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Berkshire Hathaway’s Pipeline Payday

Is Warren Buffett cashing in on Biden's Keystone cancellation? Fact-checkers say no, but the truth is not so simple.

The Union Tank Car Company, like the Burlington Northern Santa Fe Railway, is owned by Berkshire Hathaway. (By Dervin Witmer/Shutterstock)

In the last days of January, after freshly sworn-in President Joe Biden promptly took his executive axe to the Keystone XL pipeline, an explainer began to circulate on Facebook. Over a nondescript image of a pipeline segment cresting a vaguely Midwestern-looking hill, the post claimed:

The Keystone pipeline. Cancelled by Biden on first day. Warren Buffet [sic] owns the railroad that is now transporting all that oil. Warren Buffet donated 58 million to Biden campaign. Warren Buffet would lose billions in transport fees if the pipeline is completed. See how politics works? It is not an environmental issue, it is a money issue…

It paints a nice picture. The pieces all fall into place, and they line up pretty well with our prior knowledge of the players involved. They don’t call him Quid Pro Joe for nothing, right? And it would hardly be the first time Berkshire Hathaway used political influence to kill a pipeline project, as Arthur Bloom’s work on the Atlantic Coast Pipeline here at TACshows. Thankfully, the arbiters of truth and democracy come quickly to dispel our illusions. Fact checks from Politifact, Reuters, and the Associated Press all rate the post false, pointing to a few key pieces of evidence.

The first is fairly important: Warren Buffett didn’t donate $58 million to Joe Biden’s campaign. That’s not really a surprise; $58 million is a hefty chunk of change, even as a hypothetical percentage of Biden’s $1.69 billion campaign haul—the largest in American history. Buffett is well known for cutting tiny checks, even to the candidates he really loves. Hillary Clinton, who’s essentially what you would get if you plugged Warren Buffett’s fantasies into the computer from Weird Science, pulled a measly $25,000 from the Oracle of Omaha. Joe Biden, whose off days can make even Hillary seem charismatic, could hardly have expected to multiply that number by a factor of 2,320.

In fact, Buffett didn’t even make a small donation to Biden’s 2020 campaign, nor endorse the candidate publicly, according to his assistant Debbie Bosanek, as quoted in the fact checks. This despite Buffett’s reported private affinity for the new president, and Biden’s previous number-two role in Buffett’s beloved Obama administration. Some have suggested that the mega-investor’s uncharacteristic silence this cycle—he went so far as to speak onstage at a Clinton rally last time around—was due to a fear of alienating pro-Trump consumers in an already rocky, mid-pandemic moment for Berkshire Hathaway. Whether or not that explains it, it’s safe to say that Buffett’s campaign-season stinginess is not indicative of any disfavor with President Biden.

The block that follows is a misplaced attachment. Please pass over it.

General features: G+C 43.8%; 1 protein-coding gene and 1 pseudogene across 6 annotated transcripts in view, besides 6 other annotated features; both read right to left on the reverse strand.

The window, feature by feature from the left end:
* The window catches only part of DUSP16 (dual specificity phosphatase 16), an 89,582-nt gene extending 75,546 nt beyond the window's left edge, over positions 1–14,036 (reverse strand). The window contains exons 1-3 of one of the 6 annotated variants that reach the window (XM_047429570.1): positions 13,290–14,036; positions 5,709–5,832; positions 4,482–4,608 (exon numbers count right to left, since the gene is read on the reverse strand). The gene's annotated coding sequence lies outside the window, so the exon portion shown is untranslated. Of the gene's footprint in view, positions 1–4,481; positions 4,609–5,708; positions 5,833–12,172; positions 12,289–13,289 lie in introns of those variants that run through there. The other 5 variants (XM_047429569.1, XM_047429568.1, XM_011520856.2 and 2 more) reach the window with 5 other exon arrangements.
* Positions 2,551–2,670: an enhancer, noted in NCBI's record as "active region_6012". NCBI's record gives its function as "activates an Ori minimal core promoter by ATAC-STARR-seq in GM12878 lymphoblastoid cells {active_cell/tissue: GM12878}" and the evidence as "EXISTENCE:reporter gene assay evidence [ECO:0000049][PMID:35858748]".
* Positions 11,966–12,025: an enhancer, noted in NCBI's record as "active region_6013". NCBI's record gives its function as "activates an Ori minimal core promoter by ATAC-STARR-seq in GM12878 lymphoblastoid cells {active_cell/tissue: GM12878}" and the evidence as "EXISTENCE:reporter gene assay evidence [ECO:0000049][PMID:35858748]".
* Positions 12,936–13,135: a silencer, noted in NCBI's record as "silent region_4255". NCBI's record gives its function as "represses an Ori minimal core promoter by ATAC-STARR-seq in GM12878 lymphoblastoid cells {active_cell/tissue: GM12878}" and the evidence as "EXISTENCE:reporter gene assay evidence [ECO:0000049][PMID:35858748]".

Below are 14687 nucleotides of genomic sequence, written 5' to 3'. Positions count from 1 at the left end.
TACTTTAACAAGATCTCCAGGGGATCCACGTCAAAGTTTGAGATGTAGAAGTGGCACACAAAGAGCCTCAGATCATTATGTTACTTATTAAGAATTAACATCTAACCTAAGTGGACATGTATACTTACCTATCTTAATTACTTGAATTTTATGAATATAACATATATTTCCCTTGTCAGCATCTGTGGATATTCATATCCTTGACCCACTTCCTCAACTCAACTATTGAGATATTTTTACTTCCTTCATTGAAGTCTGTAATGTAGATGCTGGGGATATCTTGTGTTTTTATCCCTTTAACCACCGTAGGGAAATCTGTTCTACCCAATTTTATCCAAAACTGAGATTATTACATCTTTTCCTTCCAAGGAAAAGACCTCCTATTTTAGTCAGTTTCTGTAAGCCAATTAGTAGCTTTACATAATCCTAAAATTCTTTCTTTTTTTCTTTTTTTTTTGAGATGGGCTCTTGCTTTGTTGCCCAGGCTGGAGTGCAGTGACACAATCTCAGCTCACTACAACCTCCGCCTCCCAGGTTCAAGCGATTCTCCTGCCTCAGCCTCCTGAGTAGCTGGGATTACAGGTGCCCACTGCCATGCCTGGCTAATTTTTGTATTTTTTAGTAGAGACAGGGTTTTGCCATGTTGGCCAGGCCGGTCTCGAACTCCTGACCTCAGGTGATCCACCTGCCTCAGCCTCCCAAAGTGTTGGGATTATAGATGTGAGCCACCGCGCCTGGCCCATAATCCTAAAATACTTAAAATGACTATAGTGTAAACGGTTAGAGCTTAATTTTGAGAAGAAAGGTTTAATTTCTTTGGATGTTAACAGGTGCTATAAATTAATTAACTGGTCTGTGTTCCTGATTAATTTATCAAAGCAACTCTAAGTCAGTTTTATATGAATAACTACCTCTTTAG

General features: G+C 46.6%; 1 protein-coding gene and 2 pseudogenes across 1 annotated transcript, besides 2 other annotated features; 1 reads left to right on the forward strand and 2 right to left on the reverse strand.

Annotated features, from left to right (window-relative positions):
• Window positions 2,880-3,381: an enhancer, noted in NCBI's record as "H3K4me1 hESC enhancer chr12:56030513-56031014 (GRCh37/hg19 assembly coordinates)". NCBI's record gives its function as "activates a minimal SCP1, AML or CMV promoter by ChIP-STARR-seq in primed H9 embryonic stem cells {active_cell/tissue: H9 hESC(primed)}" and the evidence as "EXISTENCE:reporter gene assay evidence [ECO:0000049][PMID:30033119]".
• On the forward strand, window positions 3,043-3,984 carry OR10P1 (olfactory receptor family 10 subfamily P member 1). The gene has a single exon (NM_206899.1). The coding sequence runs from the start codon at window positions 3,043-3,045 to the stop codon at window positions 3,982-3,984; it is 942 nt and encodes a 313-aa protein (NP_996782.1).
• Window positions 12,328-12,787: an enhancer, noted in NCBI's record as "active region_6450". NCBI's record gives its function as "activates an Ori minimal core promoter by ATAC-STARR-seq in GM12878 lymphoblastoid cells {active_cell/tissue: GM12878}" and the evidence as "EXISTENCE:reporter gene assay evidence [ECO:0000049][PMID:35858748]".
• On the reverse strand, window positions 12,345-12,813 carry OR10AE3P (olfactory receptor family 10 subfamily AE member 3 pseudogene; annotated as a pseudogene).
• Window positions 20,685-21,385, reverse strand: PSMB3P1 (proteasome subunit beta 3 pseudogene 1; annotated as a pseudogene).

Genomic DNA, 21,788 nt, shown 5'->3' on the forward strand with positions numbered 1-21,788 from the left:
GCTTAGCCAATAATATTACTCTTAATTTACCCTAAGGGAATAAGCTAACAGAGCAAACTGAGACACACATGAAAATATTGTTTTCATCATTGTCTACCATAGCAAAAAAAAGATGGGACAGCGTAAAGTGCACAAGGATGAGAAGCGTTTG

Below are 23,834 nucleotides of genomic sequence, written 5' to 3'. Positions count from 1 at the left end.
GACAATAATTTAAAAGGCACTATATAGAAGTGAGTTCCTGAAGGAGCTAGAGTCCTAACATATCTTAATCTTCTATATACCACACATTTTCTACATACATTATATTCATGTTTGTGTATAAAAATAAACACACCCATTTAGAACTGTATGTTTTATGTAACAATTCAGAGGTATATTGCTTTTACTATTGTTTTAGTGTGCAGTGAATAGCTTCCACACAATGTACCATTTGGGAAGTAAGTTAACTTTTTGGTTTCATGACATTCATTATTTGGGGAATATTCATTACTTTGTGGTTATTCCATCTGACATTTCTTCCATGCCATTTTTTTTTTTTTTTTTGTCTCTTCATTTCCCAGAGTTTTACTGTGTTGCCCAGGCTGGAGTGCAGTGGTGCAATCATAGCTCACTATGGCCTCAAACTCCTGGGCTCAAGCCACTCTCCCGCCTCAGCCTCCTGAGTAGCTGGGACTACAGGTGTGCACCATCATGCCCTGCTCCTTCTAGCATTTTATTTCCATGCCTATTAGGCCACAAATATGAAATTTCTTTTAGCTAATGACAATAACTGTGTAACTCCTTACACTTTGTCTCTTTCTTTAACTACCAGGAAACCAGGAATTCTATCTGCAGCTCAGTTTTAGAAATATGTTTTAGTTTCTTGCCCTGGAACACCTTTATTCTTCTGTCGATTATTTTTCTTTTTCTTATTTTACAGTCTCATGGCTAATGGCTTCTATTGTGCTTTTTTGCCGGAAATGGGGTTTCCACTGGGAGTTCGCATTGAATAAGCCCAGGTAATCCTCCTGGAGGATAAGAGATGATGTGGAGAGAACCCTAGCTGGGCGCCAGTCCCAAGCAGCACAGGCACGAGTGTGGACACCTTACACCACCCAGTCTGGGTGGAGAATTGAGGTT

Nonetheless, the stinginess is real, and strikes a pretty damning blow to the viral claim. And the specific assertion was hardly credible to start with. If you wanted to pay off a politician in exchange for killing a project you don’t like, wouldn’t you be a little less obvious about it? But the atmosphere of dirty power at the top of our political-economic system is getting harder to deny with each passing day. We live under a kind of loose, elusive oligarchy—a nebulous network of interdependent power-brokers in government and business—that can rarely be tied down to hard money. You scratch Warren Buffett’s back because he’s Warren Buffett, not because he bought you six and a half minutes of television ad time.

Even if we allow a bit of flexibility on the hard claims, though, the fact-checkers take issue with the general principle. Warren Buffett has publicly voiced his support for the Keystone XL project on multiple occasions dating back to 2013. Former Omaha World-Herald staff writer Steve Jordon, who wrote a weekly column on Buffett from 2008 to 2018 (not much happens in Omaha) observed in 2014 that “[Buffet’s] pro-pipeline stance has confounded opponents who think it’s out of line with his support of former President Barack Obama, who blocked the project while in office, and his philanthropic support of humanitarian works.”

But the particular support for Keystone XL should confound observers; the daylight between Warren Buffett and Barack Obama is typically invisible to the naked eye. A marked disagreement on such a high-profile issue should warrant a second look. Scattered, throwaway comments of noncommittal support in CNBC etc. interviews through the years have been taken without question as proof positive of Buffett’s sincere commitment to the pipeline project. Little consideration has apparently been given to the fact that Warren Buffett is a very smart man, and may give some thought to the things he says on national TV.